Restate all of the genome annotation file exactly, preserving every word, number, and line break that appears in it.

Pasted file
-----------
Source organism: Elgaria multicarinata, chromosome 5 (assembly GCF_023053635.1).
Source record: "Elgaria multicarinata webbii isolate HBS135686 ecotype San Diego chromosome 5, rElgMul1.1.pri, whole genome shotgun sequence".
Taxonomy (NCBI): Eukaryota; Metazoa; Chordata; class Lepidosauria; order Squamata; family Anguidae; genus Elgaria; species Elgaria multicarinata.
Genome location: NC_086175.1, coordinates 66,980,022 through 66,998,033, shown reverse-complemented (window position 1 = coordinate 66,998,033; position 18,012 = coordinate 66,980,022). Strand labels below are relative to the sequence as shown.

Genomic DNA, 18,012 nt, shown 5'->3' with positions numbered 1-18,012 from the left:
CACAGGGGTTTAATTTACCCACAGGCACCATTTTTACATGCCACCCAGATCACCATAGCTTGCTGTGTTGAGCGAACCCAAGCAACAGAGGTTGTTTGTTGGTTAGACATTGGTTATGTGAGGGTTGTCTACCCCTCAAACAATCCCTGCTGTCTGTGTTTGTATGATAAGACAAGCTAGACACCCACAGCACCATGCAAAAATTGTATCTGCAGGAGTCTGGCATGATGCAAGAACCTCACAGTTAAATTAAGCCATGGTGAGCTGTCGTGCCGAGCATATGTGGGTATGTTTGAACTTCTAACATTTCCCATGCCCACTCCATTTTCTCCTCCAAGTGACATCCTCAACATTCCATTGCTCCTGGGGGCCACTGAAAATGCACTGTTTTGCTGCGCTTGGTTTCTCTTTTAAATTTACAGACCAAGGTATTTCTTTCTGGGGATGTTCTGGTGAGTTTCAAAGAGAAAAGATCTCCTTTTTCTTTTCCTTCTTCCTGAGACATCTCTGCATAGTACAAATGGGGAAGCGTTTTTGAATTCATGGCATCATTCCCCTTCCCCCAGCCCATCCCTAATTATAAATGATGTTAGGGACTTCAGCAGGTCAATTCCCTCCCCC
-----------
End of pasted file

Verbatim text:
Source organism: Elgaria multicarinata, chromosome 5 (assembly GCF_023053635.1).
Source record: "Elgaria multicarinata webbii isolate HBS135686 ecotype San Diego chromosome 5, rElgMul1.1.pri, whole genome shotgun sequence".
Taxonomy (NCBI): Eukaryota; Metazoa; Chordata; class Lepidosauria; order Squamata; family Anguidae; genus Elgaria; species Elgaria multicarinata.
Genome location: NC_086175.1, coordinates 66,980,022 through 66,998,033, shown reverse-complemented (window position 1 = coordinate 66,998,033; position 18,012 = coordinate 66,980,022). Strand labels below are relative to the sequence as shown.

Genomic DNA, 18,012 nt, shown 5'->3' with positions numbered 1-18,012 from the left:
CACAGGGGTTTAATTTACCCACAGGCACCATTTTTACATGCCACCCAGATCACCATAGCTTGCTGTGTTGAGCGAACCCAAGCAACAGAGGTTGTTTGTTGGTTAGACATTGGTTATGTGAGGGTTGTCTACCCCTCAAACAATCCCTGCTGTCTGTGTTTGTATGATAAGACAAGCTAGACACCCACAGCACCATGCAAAAATTGTATCTGCAGGAGTCTGGCATGATGCAAGAACCTCACAGTTAAATTAAGCCATGGTGAGCTGTCGTGCCGAGCATATGTGGGTATGTTTGAACTTCTAACATTTCCCATGCCCACTCCATTTTCTCCTCCAAGTGACATCCTCAACATTCCATTGCTCCTGGGGGCCACTGAAAATGCACTGTTTTGCTGCGCTTGGTTTCTCTTTTAAATTTACAGACCAAGGTATTTCTTTCTGGGGATGTTCTGGTGAGTTTCAAAGAGAAAAGATCTCCTTTTTCTTTTCCTTCTTCCTGAGACATCTCTGCATAGTACAAATGGGGAAGCGTTTTTGAATTCATGGCATCATTCCCCTTCCCCCAGCCCATCCCTAATTATAAATGATGTTAGGGACTTCAGCAGGTCAATTCCCTCCCCC